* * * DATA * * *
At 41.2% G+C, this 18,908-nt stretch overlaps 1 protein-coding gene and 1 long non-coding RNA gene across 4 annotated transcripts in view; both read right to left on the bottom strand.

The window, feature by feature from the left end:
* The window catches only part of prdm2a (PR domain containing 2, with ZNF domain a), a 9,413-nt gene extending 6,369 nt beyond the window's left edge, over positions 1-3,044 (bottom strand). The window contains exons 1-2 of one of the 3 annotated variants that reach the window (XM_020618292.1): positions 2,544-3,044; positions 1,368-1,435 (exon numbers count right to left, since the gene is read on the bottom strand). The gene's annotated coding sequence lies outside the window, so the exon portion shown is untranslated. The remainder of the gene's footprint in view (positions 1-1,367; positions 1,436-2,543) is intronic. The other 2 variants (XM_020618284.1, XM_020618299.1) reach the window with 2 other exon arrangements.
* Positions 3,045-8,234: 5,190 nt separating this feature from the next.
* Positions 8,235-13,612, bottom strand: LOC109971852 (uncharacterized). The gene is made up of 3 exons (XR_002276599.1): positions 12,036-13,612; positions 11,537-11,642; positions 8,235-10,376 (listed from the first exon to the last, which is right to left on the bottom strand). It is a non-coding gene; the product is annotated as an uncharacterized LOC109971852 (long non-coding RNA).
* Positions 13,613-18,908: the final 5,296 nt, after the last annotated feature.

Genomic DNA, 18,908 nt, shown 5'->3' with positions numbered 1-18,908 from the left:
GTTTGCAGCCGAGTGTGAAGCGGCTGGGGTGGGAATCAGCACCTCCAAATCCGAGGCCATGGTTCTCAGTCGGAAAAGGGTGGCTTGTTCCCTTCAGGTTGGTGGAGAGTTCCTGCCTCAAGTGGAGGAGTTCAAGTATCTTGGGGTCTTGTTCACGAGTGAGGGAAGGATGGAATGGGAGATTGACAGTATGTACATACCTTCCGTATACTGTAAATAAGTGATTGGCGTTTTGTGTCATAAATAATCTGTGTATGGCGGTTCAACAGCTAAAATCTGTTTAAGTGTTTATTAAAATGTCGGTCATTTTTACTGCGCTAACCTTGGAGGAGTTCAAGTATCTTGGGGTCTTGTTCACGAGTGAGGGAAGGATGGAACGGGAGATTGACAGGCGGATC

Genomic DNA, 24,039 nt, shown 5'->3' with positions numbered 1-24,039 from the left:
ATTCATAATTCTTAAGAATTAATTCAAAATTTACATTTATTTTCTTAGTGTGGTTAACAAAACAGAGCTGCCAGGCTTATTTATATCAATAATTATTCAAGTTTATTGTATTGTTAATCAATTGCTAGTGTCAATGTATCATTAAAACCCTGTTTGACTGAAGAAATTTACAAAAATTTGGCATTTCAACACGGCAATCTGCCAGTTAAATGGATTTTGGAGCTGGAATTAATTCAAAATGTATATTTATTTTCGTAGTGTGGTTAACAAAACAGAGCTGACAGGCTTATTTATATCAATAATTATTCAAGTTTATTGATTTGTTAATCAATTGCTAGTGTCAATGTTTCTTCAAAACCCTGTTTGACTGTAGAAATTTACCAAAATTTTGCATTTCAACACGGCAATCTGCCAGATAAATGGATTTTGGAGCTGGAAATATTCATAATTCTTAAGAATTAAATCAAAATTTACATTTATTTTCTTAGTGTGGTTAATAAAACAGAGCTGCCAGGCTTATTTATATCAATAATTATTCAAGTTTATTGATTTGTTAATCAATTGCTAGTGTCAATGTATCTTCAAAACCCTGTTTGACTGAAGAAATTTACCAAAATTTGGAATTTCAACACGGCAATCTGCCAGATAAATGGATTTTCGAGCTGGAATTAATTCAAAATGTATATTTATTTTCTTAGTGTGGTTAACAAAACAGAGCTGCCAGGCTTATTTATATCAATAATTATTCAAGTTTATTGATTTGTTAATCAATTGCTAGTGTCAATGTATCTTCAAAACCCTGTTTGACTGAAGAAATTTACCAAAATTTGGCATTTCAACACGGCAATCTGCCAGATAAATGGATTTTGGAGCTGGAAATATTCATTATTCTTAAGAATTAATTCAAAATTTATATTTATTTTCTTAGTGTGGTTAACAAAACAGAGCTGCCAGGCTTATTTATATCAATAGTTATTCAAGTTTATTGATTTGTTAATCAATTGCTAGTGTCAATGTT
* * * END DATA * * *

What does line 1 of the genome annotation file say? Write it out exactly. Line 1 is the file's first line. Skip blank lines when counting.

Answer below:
At 41.2% G+C, this 18,908-nt stretch overlaps 1 protein-coding gene and 1 long non-coding RNA gene across 4 annotated transcripts in view; both read right to left on the bottom strand.